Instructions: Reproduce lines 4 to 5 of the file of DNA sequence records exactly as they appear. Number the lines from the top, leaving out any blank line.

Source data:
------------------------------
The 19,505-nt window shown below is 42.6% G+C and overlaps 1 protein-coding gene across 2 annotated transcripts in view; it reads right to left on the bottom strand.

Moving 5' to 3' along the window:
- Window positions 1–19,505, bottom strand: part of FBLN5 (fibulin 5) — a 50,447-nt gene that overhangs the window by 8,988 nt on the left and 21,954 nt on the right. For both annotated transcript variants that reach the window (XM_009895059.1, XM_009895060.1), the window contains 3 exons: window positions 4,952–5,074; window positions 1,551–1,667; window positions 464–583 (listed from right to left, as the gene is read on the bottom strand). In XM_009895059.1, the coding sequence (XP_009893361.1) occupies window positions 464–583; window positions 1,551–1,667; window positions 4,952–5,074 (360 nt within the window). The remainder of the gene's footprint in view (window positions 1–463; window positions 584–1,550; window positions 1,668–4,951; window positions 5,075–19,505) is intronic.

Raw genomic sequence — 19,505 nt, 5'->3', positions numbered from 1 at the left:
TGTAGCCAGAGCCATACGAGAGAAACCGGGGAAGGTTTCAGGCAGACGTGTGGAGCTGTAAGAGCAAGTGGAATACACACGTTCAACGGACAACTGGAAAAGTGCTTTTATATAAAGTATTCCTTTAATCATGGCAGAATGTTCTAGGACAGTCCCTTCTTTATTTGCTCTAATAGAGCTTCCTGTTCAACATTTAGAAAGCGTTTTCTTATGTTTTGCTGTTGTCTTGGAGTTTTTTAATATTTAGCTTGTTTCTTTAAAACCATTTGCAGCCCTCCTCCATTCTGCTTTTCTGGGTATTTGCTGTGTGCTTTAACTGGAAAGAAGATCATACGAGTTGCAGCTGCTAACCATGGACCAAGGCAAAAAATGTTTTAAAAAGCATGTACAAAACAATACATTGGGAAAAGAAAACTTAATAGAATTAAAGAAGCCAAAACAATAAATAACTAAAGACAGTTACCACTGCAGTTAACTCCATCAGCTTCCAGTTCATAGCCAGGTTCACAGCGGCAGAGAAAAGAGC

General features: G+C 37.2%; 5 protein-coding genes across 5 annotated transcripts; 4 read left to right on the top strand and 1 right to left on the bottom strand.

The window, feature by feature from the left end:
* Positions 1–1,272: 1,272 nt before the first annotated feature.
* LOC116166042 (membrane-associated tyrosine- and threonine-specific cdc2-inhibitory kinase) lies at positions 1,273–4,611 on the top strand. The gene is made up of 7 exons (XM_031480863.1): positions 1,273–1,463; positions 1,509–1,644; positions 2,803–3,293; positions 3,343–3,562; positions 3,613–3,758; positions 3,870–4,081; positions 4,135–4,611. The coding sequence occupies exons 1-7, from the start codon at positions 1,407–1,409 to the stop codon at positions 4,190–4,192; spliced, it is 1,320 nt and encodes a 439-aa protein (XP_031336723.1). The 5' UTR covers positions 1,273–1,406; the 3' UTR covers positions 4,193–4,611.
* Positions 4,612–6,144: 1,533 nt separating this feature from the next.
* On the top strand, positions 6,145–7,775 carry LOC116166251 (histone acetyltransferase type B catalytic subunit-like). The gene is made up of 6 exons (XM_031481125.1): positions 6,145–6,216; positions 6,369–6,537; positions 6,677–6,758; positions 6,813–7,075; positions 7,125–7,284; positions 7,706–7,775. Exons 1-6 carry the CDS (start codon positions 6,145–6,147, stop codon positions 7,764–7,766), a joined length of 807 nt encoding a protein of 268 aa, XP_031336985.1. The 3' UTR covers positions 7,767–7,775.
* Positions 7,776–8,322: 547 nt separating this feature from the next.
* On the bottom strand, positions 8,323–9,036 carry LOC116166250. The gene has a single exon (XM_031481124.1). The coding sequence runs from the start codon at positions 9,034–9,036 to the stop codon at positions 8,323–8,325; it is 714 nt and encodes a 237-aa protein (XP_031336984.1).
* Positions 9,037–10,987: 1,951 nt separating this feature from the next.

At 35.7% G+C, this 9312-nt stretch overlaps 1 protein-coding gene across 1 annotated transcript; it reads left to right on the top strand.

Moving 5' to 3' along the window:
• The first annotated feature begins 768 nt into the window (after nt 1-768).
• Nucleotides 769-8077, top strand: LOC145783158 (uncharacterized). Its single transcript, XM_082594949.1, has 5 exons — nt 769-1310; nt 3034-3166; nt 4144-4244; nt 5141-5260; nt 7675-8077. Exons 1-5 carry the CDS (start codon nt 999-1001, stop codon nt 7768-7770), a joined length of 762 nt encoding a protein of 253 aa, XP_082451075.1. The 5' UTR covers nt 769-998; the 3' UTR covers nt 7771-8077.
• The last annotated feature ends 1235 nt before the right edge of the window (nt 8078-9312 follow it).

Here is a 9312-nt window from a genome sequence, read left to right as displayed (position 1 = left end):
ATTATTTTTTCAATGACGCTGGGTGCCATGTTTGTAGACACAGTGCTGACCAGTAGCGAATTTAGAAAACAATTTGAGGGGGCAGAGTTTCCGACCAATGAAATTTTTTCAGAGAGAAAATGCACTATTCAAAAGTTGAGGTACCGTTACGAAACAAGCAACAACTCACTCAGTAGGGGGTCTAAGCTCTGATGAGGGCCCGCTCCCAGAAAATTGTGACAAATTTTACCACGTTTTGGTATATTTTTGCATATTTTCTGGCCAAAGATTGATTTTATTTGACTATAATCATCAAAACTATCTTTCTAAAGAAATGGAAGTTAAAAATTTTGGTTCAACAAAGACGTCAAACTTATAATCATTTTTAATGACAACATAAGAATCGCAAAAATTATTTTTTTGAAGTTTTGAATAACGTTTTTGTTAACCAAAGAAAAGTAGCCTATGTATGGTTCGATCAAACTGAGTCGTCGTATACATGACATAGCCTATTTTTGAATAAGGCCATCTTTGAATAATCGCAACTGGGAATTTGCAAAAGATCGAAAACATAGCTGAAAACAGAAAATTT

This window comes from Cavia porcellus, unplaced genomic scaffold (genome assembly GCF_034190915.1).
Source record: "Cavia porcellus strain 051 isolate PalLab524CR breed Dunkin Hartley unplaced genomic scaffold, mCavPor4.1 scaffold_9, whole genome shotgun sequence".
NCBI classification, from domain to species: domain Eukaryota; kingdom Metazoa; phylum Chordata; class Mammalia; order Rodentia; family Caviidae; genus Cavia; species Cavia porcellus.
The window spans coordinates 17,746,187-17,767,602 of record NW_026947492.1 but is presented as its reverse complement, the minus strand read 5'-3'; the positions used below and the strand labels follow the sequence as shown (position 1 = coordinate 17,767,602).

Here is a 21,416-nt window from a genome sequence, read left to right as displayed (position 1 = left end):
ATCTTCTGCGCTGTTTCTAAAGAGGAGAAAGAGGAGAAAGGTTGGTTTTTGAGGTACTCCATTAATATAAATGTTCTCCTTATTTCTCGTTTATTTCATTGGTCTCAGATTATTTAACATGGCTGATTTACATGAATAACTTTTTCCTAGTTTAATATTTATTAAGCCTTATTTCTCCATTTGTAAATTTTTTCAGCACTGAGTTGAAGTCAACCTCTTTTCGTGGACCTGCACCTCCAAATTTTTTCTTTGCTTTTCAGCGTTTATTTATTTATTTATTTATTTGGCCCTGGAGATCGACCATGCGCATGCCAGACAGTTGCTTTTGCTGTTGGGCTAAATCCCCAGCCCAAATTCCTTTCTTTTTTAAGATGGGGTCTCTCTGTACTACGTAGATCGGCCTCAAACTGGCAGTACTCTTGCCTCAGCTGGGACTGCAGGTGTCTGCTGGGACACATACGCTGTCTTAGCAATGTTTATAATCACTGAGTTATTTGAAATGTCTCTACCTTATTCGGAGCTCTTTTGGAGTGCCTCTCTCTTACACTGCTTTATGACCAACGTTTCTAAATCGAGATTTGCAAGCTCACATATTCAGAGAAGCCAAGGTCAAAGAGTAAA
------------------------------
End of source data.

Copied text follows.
Raw genomic sequence — 19,505 nt, 5'->3', positions numbered from 1 at the left:
TGTAGCCAGAGCCATACGAGAGAAACCGGGGAAGGTTTCAGGCAGACGTGTGGAGCTGTAAGAGCAAGTGGAATACACACGTTCAACGGACAACTGGAAAAGTGCTTTTATATAAAGTATTCCTTTAATCATGGCAGAATGTTCTAGGACAGTCCCTTCTTTATTTGCTCTAATAGAGCTTCCTGTTCAACATTTAGAAAGCGTTTTCTTATGTTTTGCTGTTGTCTTGGAGTTTTTTAATATTTAGCTTGTTTCTTTAAAACCATTTGCAGCCCTCCTCCATTCTGCTTTTCTGGGTATTTGCTGTGTGCTTTAACTGGAAAGAAGATCATACGAGTTGCAGCTGCTAACCATGGACCAAGGCAAAAAATGTTTTAAAAAGCATGTACAAAACAATACATTGGGAAAAGAAAACTTAATAGAATTAAAGAAGCCAAAACAATAAATAACTAAAGACAGTTACCACTGCAGTTAACTCCATCAGCTTCCAGTTCATAGCCAGGTTCACAGCGGCAGAGAAAAGAGC